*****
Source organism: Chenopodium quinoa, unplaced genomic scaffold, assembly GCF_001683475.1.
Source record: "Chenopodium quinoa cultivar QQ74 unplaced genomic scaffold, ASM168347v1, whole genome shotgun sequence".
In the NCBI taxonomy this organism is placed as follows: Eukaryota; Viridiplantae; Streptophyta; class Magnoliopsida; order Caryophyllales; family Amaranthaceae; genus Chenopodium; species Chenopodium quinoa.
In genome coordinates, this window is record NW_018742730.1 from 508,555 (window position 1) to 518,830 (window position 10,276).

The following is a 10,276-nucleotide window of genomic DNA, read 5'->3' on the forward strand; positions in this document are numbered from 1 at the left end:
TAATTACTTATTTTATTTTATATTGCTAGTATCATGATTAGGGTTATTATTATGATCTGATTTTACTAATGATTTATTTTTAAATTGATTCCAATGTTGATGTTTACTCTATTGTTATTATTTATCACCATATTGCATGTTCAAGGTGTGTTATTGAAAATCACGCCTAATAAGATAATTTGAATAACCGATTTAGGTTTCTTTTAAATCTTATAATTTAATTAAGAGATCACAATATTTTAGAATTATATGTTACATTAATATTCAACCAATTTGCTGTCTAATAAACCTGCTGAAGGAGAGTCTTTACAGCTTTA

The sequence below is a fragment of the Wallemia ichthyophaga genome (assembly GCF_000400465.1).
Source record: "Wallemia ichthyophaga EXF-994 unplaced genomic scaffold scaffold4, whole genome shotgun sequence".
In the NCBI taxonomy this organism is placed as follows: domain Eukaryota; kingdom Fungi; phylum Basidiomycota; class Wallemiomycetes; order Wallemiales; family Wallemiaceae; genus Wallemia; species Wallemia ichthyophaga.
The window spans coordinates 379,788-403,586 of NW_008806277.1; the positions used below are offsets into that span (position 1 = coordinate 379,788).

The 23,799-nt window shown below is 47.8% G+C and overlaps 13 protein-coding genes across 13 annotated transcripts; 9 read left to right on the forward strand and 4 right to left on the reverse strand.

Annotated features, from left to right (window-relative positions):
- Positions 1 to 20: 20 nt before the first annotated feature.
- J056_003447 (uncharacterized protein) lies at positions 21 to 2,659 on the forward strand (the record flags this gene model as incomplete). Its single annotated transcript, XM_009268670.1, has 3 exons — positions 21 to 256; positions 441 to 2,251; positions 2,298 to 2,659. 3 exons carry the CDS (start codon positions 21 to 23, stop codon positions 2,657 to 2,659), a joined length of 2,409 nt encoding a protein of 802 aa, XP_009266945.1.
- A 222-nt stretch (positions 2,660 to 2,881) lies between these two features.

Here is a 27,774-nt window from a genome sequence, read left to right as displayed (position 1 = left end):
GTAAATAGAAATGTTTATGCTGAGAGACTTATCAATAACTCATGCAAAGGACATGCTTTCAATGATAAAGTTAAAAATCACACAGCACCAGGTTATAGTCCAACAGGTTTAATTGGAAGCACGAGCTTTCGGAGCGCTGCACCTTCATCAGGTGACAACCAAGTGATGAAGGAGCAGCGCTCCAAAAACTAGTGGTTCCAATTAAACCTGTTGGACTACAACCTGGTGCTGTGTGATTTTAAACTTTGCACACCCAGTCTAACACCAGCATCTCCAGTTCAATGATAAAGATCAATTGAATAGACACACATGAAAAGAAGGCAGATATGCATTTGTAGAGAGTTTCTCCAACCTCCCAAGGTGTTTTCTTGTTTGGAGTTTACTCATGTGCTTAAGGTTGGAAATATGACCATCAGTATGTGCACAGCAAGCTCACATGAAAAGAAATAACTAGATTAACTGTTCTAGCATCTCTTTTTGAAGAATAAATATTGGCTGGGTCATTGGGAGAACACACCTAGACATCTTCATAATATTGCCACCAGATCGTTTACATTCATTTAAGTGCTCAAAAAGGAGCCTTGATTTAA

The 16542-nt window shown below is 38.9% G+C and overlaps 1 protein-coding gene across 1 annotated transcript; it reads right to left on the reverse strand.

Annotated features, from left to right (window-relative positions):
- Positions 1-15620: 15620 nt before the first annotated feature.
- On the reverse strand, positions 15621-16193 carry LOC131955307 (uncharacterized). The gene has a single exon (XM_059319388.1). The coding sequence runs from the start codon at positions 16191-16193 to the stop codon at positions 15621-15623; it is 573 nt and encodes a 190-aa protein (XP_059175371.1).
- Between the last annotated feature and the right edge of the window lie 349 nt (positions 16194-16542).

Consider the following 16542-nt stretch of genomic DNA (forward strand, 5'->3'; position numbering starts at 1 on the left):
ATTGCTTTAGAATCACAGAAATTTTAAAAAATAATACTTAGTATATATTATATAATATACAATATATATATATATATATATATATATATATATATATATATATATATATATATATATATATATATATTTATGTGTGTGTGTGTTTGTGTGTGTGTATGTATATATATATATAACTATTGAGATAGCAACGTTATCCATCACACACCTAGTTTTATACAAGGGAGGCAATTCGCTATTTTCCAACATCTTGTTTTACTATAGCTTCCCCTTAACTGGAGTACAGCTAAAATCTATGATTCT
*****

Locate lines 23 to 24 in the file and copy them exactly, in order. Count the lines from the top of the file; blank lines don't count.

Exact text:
Consider the following 16542-nt stretch of genomic DNA (forward strand, 5'->3'; position numbering starts at 1 on the left):
ATTGCTTTAGAATCACAGAAATTTTAAAAAATAATACTTAGTATATATTATATAATATACAATATATATATATATATATATATATATATATATATATATATATATATATATATATATATATATATATTTATGTGTGTGTGTGTTTGTGTGTGTGTATGTATATATATATATAACTATTGAGATAGCAACGTTATCCATCACACACCTAGTTTTATACAAGGGAGGCAATTCGCTATTTTCCAACATCTTGTTTTACTATAGCTTCCCCTTAACTGGAGTACAGCTAAAATCTATGATTCT